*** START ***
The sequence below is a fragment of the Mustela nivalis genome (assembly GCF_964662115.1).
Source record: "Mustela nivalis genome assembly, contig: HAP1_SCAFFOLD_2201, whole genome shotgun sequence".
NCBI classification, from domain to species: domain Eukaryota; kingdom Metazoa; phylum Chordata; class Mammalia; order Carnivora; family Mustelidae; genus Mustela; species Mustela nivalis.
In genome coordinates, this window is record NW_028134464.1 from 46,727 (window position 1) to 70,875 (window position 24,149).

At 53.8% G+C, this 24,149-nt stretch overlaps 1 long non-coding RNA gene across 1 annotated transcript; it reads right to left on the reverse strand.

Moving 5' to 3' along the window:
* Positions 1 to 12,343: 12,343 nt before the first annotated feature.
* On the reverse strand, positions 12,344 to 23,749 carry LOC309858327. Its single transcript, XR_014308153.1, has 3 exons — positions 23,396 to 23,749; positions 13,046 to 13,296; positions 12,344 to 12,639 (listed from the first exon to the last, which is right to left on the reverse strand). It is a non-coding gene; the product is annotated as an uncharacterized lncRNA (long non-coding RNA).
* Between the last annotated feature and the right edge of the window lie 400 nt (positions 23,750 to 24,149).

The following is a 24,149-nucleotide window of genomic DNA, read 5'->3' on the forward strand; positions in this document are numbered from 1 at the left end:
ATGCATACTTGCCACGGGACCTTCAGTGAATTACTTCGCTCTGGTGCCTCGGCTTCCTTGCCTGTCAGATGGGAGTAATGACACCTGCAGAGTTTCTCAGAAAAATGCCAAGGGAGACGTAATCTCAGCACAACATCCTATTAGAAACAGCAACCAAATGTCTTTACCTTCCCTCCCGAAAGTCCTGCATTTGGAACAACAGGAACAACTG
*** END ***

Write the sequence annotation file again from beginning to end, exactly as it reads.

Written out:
The sequence below is a fragment of the Mustela nivalis genome (assembly GCF_964662115.1).
Source record: "Mustela nivalis genome assembly, contig: HAP1_SCAFFOLD_2201, whole genome shotgun sequence".
NCBI classification, from domain to species: domain Eukaryota; kingdom Metazoa; phylum Chordata; class Mammalia; order Carnivora; family Mustelidae; genus Mustela; species Mustela nivalis.
In genome coordinates, this window is record NW_028134464.1 from 46,727 (window position 1) to 70,875 (window position 24,149).

At 53.8% G+C, this 24,149-nt stretch overlaps 1 long non-coding RNA gene across 1 annotated transcript; it reads right to left on the reverse strand.

Moving 5' to 3' along the window:
* Positions 1 to 12,343: 12,343 nt before the first annotated feature.
* On the reverse strand, positions 12,344 to 23,749 carry LOC309858327. Its single transcript, XR_014308153.1, has 3 exons — positions 23,396 to 23,749; positions 13,046 to 13,296; positions 12,344 to 12,639 (listed from the first exon to the last, which is right to left on the reverse strand). It is a non-coding gene; the product is annotated as an uncharacterized lncRNA (long non-coding RNA).
* Between the last annotated feature and the right edge of the window lie 400 nt (positions 23,750 to 24,149).

The following is a 24,149-nucleotide window of genomic DNA, read 5'->3' on the forward strand; positions in this document are numbered from 1 at the left end:
ATGCATACTTGCCACGGGACCTTCAGTGAATTACTTCGCTCTGGTGCCTCGGCTTCCTTGCCTGTCAGATGGGAGTAATGACACCTGCAGAGTTTCTCAGAAAAATGCCAAGGGAGACGTAATCTCAGCACAACATCCTATTAGAAACAGCAACCAAATGTCTTTACCTTCCCTCCCGAAAGTCCTGCATTTGGAACAACAGGAACAACTG